Hummingbird Feeders… Good or Bad? (Explained)



Written by Katie Piercy

Hummingbird feeders can bring a great deal of joy to those who like to get up close to these colourful little birds. However, there are some downsides, including spreading disease, which need to be mitigated for when using a feeder.


What is a hummingbird feeder?

hummingbirds eat

Bird feeders are an ever popular addition to any wildlife garden. While we may think of all feeders as being much of a muchness, you can select certain styles or foods to attract in particular species.

For those of us that are lucky enough to live in regions where hummingbirds live, feeders specifically designed for hummingbirds are a particularly attractive prospect, with these colourful birds regularly visiting to feed when one is available.

Feeder PlacementHang feeders in shaded areas to prevent nectar spoilage
Nectar SolutionMix 1 part white granulated sugar with 4 parts water (no additives)
Feeder MaintenanceClean feeders every 3-5 days to prevent mold and bacteria growth
Feeder DesignChoose feeders with bee guards and ant moats for insect prevention
Seasonal FeedingOffer feeders during migration and breeding seasons
Table 2: Best Practices for Hummingbird Feeders

Most bird feeders are designed to hold nuts and seeds, and often have a metal grid holding in the food but allowing the birds to reach in and pick out the tasty morsels. Hummingbirds, however, eat mostly nectar, which is a syrupy liquid.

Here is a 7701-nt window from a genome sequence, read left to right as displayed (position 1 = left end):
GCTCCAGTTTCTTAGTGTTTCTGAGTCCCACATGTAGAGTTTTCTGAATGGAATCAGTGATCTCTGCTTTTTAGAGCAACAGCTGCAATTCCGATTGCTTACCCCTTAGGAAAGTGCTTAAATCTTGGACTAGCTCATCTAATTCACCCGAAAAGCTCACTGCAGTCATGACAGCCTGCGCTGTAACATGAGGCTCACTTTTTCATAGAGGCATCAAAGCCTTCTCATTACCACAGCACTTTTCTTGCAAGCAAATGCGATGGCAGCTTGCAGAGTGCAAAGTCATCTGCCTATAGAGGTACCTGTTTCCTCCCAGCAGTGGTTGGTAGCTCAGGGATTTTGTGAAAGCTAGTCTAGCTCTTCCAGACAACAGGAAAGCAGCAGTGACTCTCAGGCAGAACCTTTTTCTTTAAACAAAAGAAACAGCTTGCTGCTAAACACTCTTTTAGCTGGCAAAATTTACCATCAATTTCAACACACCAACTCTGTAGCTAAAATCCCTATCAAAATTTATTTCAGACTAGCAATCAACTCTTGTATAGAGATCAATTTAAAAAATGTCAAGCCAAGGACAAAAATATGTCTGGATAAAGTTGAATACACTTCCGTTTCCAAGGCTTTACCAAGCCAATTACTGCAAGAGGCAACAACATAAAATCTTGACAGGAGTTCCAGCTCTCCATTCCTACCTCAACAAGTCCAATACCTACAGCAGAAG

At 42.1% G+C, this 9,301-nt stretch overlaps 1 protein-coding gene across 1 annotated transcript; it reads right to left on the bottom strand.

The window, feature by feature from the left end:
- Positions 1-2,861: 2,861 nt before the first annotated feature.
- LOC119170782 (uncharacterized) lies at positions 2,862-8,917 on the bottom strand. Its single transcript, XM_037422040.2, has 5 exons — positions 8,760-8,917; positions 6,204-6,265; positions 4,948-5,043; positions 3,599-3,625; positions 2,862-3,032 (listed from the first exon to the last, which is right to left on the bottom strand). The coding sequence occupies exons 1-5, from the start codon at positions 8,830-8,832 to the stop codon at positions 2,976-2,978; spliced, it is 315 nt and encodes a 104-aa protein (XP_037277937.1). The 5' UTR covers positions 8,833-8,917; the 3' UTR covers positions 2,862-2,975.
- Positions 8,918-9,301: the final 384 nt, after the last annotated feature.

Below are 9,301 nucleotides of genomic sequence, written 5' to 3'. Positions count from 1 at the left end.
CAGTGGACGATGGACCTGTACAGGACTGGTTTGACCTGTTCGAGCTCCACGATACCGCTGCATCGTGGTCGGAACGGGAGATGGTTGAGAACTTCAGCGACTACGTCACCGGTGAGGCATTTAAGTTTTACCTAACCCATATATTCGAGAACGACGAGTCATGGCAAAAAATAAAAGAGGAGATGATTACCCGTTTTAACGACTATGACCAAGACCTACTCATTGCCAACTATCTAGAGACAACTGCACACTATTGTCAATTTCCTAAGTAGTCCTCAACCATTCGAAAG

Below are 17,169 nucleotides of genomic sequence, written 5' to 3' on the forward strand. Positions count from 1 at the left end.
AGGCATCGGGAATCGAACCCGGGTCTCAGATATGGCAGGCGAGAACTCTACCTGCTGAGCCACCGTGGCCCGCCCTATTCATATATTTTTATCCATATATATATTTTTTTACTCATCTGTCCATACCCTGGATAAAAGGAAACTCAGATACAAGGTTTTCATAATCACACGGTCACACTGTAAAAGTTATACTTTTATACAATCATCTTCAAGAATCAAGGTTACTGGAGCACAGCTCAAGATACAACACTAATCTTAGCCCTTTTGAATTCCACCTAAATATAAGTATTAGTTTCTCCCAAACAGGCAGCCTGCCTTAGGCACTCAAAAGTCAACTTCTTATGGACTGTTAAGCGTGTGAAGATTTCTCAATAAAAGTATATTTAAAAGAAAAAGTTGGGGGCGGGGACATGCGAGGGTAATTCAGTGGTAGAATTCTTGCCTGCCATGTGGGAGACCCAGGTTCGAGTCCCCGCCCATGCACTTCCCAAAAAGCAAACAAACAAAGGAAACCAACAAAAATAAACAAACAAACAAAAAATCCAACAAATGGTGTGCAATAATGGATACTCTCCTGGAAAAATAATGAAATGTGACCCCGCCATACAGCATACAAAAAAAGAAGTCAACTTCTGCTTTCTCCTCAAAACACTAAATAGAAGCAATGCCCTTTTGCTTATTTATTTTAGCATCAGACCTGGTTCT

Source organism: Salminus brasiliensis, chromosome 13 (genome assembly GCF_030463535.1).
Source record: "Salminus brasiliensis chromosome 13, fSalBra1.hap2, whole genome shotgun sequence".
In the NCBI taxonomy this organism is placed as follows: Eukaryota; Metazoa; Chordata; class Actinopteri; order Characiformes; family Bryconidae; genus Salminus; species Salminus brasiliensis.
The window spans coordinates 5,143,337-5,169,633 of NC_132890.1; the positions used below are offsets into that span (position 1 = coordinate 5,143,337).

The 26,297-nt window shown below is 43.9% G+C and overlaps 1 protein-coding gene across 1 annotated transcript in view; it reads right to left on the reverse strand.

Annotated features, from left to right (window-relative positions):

This means a hummingbird feeder is more of an upside-down bottle, often with small tubular holes to allow the hummingbirds to reach in with their beaks and slurp up the tasty nectar.

Often, hummingbird feeders will have areas that are coloured red. This is because red flowers have been found to attract in hummingbirds. Some will also have perches for the hummingbirds to sit and rest.

Also read: Food and Feeding Habits of Hummingbirds?

Are hummingbird feeders bad?

Easy DIY Hummingbird Nectar with FAQ featured

We tend to think of feeding the birds as being a good deed. We are providing easily accessible nutrition to hungry wild animals, and therefore helping them to thrive. However, there can be many downsides to conventional feeders.

Seed and nut-based feeders attract in rodents such as rats, helping to boost their local populations. High rat numbers can be detrimental to birds, as they will eat any eggs or chicks they find. Studies have also found that not all birds visit bird feeders, meaning we are boosting one proportion of the bird population and not others.

Provides supplemental foodAttracts non-native or invasive species
Helps hummingbirds during scarcityPotential for feeder dependency and reduced foraging behavior
Allows for easy observationRequires regular maintenance and cleaning
Provides a closer viewing experiencePotential for contamination and spread of diseases
Can attract a variety of hummingbird speciesMay create territorial disputes among hummingbirds
Table 2: Pros and Cons of Hummingbird Feeders

While these problems do not always apply to nectar feeders, there are a range of other problems that can come with feeding your hummingbirds.

Disease spreading

Just like us, birds can pass diseases between each other. This happens most readily when they come into contact with each other or with each other’s bodily fluids. If you have a feeder, then you may have dozens or even hundreds of hummingbirds visiting per hour. The risk can be that one sick bird can cause the rest to become ill. It’s therefore important to regularly clean your feeder to prevent the spread of disease.